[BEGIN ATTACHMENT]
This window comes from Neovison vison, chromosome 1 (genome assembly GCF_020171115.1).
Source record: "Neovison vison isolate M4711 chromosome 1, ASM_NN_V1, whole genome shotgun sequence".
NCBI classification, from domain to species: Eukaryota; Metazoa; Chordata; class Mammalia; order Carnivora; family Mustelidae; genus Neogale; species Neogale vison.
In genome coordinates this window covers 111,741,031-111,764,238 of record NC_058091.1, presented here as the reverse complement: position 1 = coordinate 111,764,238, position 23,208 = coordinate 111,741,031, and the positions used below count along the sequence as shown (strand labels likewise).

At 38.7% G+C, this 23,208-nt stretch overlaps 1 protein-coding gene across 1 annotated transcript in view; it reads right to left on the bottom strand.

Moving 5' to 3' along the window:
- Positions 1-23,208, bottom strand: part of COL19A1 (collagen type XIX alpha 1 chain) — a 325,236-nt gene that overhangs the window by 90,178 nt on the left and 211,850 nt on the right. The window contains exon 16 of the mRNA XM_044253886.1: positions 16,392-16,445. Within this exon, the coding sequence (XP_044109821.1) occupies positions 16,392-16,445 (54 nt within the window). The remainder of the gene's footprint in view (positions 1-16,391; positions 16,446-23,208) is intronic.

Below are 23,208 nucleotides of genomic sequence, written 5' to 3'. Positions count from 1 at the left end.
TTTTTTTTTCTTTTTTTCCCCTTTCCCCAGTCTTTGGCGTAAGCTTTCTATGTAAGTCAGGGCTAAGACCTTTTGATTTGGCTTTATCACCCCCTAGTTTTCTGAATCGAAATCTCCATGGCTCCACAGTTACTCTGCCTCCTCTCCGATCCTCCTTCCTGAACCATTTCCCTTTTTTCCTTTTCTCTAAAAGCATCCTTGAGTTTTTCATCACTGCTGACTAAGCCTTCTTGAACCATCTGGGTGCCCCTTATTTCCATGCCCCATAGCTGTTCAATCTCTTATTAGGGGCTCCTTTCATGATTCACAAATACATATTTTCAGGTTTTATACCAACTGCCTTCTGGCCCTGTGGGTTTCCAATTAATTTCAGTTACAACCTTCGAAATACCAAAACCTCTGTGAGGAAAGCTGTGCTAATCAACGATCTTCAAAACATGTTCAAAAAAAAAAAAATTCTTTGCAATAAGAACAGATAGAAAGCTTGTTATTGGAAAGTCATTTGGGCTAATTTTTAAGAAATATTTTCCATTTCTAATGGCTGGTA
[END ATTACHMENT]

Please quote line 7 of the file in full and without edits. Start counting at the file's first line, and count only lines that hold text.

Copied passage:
- Positions 1-23,208, bottom strand: part of COL19A1 (collagen type XIX alpha 1 chain) — a 325,236-nt gene that overhangs the window by 90,178 nt on the left and 211,850 nt on the right. The window contains exon 16 of the mRNA XM_044253886.1: positions 16,392-16,445. Within this exon, the coding sequence (XP_044109821.1) occupies positions 16,392-16,445 (54 nt within the window). The remainder of the gene's footprint in view (positions 1-16,391; positions 16,446-23,208) is intronic.